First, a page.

A fast and unambiguous identification of microorganisms is necessary not only for medical purposes but also in technical processes such as the production of pharmaceuticals. Conventional microbiological identification methods are based on the morphology and the ability of microbes to grow under different conditions on various cultivation media depending on their biochemical properties. These methods require pure cultures which need cultivation of at least 6 h but normally much longer. Recently also additional methods to identify bacteria are established e.g. mass spectroscopy, polymerase chain reaction (PCR), flow cytometry or fluorescence spectroscopy. Alternative approaches for the identification of microorganisms are vibrational spectroscopic techniques. With Raman spectroscopy a spectroscopic fingerprint of the microorganisms can be achieved. Using UV-resonance Raman spectroscopy (UVRR) macromolecules like DNA/RNA and proteins are resonantly enhanced. With an excitation wavelength of e.g. 244 nm it is possible to determine the ratio of guanine/cytosine to all DNA bases which allows a genotypic identification of microorganisms. The application of UVRR requires a large amount of microorganisms (> 10<sup>6</sup> cells) e.g. at least a micro colony. For the analysis of single cells micro-Raman spectroscopy with an excitation wavelength of 532 nm can be used. Here, the obtained information is from all type of molecules inside the cells which lead to a chemotaxonomic identification. In this contribution we show how wavelength dependent Raman spectroscopy yields significant molecular information applicable for the identification of microorganisms on a single cell level.
While investigating the feasibility of the accommodation of X-ray instrumentations on the International Space Station (ISS) a major question remained still open, i.e. the unknown extent of degradation of X-ray mirror surfaces and X-ray detector material caused by contamination in the ISS environment. Therefore, a sample expose experiment has been started in 2001 to investigate these effects in detail using the Russian expose facility provided by the Russian space industry company RKK Energia. While Kayser-Threde GmbH was responsible to organize and coordinate the experiment, gold-coated Zerodur and silicon samples have been provided by the Max-Planck-Institute (MPE). In total 5 samples were flown with the expose facility and have been exposed to the ISS environment for a total duration of 756 days. The analyses of 4 of them are presented in this paper. X-ray reflection measurements before and after the experiment at MPE's PANTER X-ray test facility and microscopy inspections revealed a thin structured surface layer which reduced the X-ray reflection of the exposed mirror samples dramatically. In addition, the samples have been analyzed with a scanning electron microscope, an energy dispersive X-ray spectrometer, and electron spectroscopy for chemical analysis. The results of all these measurements revealing the degradation of the X-ray mirrors and polished silicon detector surfaces are presented.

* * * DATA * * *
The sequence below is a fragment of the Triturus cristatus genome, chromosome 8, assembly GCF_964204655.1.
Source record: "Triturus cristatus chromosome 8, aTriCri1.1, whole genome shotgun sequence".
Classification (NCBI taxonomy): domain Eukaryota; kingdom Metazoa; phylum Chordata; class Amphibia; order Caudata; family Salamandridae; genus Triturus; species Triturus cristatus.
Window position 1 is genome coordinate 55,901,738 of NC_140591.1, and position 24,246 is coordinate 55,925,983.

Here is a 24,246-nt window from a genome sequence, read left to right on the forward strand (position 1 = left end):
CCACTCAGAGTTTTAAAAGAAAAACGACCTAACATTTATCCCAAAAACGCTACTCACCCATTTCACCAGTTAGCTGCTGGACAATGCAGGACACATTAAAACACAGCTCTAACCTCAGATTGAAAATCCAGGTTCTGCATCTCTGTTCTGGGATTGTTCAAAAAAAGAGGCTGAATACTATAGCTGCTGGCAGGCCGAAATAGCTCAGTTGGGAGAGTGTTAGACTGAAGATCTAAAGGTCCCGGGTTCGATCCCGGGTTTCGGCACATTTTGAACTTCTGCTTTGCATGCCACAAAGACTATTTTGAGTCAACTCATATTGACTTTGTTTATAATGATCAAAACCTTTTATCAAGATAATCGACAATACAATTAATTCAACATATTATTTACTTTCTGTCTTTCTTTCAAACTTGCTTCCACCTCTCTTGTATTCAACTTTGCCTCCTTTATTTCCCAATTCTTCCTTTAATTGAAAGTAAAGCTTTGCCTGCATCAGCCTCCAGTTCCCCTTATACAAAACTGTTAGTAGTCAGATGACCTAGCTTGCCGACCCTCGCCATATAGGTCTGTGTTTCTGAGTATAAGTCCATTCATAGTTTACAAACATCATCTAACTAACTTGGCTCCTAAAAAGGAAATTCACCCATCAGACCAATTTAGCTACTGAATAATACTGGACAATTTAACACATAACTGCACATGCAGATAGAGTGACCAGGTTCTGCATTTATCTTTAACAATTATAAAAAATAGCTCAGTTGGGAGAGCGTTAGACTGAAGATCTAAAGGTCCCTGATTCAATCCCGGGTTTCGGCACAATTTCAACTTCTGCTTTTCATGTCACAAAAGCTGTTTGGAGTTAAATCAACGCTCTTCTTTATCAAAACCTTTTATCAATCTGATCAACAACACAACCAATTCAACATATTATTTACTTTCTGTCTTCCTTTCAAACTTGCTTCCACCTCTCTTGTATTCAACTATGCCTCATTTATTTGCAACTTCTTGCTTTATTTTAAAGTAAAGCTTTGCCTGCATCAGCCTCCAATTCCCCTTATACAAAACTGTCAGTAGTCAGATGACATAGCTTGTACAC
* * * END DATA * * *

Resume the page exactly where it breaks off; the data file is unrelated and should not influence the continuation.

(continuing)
EnMAP (Environmental Mapping and Analysis Program) is one of the selected proposals for the national German Space Program. The EnMap project includes the technological design of the Hyperspectral Spaceborne Instrument and the algorithms development of the classification. EnMap will be developed to meet the requirements of the observation and investigation of ecosystem parameters for forestry, soil/geological environments and coastal zones/inland waters. It provides high-quality calibrated data and data products to be used as inputs for improved modelling and understanding of biospheric/geospheric processes, high-spectral resolution observations of biophysical, biochemical, and geochemical variables. This contribution describes some technological and theoretical aspects of the technical solution of the Hyperspectral Pushbroom Sensor working in the VNIR and SWIR spectral range. The Hyperspectral Pushbroom Imaging Spectrometer requires at least two different 2−dimensional detector array types, with one dimension for the spatial and the second dimension for the image information. The VNIR quantum detector will be sensitive from 420 nm up to 1030 nm and the SWIR detector from 950 nm up to 2450 nm. The VNIR modelling shows the difficulties of the SNR of the blue channels. Some measures will be discussed to improve this situation. The discussion will be lead to the requirements of the CCD, focal plane and to the data acquisition scenarios. The SWIR stability modelling gives an overview of the requirements to the detector and of some problems of the detector related system design.
The mission ROSITA (ROentgen Survey with an Imaging Telescope Array) will perform the first imaging all-sky survey in the medium energy X-ray range up to 10 keV with an unprecedented spectral and angular resolution. Thus, ROSITA leads to an improved understanding of obscured black holes in Active Galactic Nuclei. In addition, ROSITA represents an important pathfinder for beyond 2015 space telescopes like XEUS and Constellation X. Targeting for a flight in 2008/2009 on one side ROSITA is considered as technology test bed for later X-ray cornerstone missions, on the other side the measurement data will form a good basis for later detailed surveys with the corresponding high resolution pointing systems.
The high throughput x-ray spectroscopy mission XMM is the second cornerstone project in the European Space Agency (ESA) long-term program for space science. This observatory has at its heart three large x-ray telescopes, which will provide a large collecting area with a spatial resolution better than 15 arcsec. In 1998, the three Flight Models and the two spare models of the x-ray telescope have been delivered to ESA, after verification and calibration at the Centre Spatial de Liege and at the Max Planck Institute near Munich. They show mechanical and optical performances much better than the specification. Their performance will undoubtedly bring an important benefit for the astronomers. The most challenging part of the development of these telescopes was the design, the manufacturing and the testing of the x-ray mirrors, during four intensive years. In this paper, we will first summarize the development and the excellent results of the mirrors. Then, we will discuss the lessons learned during this development, mainly in terms of management and technical aspects, including design, manufacturing and testing. These lessons will be drawn in perspective of the future x-ray missions such as Constellation X, Xeus and ASTRO-F.